From Issue: 952 [Read full issue]
We can stop the vicious cycle of attack and counterattack, strike and counterstrike that holds the world in thrall today if we learn to appreciate the wisdom of restraint toward the enemy. We have witnessed the result of hard-line policies inspired by a righteousness that can see only worst in the enemy. We have seen the danger of ruthless retaliation that drives people to despair, ignores their needs, and refuses to take their aspirations seriously. We have become aware that when people feel that they have nothing to lose, they resort to hopeless, self-destructive measures.
In our global village, everybody is our neighbour, and it is essential to make allies of our enemies. We need to create a world democracy in which everybody's voice is heard and everybody's aspirations are taken seriously. In the last resort, this kind of "love" and "concern for everybody" will serve our best interest better than short-sighted and self-serving policies.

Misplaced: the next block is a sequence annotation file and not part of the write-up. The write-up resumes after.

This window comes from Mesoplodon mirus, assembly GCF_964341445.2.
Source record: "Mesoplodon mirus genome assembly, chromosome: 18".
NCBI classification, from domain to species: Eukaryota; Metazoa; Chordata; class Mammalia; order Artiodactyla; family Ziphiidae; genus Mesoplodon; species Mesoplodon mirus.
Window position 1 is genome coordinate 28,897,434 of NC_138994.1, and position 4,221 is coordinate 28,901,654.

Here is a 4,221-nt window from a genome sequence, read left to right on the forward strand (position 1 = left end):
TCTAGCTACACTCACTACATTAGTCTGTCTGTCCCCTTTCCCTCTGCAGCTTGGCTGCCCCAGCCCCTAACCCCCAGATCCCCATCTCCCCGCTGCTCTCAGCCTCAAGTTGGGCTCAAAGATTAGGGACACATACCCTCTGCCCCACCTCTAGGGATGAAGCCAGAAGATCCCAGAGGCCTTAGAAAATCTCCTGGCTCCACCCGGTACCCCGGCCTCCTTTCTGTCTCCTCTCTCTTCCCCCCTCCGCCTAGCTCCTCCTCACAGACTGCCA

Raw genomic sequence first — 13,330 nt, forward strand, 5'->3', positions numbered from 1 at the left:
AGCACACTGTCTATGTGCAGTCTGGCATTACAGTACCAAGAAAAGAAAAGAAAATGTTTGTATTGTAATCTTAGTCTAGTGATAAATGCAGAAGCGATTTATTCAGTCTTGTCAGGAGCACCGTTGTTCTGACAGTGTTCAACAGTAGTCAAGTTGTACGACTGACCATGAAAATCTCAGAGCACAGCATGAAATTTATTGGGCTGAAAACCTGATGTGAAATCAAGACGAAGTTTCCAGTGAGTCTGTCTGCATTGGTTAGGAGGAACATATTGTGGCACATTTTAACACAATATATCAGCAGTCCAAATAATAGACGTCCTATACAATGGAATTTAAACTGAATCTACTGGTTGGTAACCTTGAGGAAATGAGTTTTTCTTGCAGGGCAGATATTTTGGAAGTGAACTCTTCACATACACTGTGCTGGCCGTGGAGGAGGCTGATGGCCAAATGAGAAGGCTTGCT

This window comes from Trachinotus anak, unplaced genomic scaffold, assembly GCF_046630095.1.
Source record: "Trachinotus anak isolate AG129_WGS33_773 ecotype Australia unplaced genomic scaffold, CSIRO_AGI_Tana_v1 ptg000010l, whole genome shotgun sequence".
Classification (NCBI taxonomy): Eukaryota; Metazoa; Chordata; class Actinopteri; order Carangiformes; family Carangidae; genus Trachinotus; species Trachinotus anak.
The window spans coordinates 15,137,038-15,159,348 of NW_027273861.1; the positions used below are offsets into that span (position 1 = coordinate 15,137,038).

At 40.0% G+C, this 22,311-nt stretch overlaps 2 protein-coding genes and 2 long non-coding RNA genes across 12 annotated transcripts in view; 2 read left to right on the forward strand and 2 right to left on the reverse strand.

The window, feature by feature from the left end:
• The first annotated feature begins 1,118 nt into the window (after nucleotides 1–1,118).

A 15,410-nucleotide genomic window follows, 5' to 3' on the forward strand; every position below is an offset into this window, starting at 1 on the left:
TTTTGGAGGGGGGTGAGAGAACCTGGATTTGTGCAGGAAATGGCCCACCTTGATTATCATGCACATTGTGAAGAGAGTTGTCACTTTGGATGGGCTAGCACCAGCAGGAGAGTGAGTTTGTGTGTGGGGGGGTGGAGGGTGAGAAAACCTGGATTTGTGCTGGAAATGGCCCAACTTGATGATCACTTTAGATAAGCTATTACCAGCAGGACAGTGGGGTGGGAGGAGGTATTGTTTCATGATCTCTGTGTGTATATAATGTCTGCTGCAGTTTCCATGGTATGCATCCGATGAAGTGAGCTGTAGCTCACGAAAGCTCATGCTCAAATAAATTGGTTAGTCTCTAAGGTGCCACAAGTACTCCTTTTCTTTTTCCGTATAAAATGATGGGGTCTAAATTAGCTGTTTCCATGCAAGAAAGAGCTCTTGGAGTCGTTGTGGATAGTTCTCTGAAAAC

Retaliation is likely only to exacerbate the hatred and violence activated by the threat mechanism. On September 11, 2001, for example, there were demonstrations and expressions of sympathy for the United States in countries all over the world, including Palestine and Iran. If there had been a nonviolent and openhanded response to the attacks on the Twin Towers instead of a military offensive, might the outcome have been different? Remember Confucius's words: if you seek to establish yourself, then seek to establish others. Humiliating the enemy can be dangerous. The harsh conditions inflicted on Germany by the Treaty of Versailles after the First World War gave birth to the conditions that helped to bring Adolf Hitler to power. We need to find a way to ensure all peoples enjoy the treatment that we wish for ourselves. We have to try to look carefully and deeply into our own hearts and thus learn to see the sorrow of our enemy.
"Twelve Steps to a Compassionate Life" - Karen Armstrong, pp. 180-188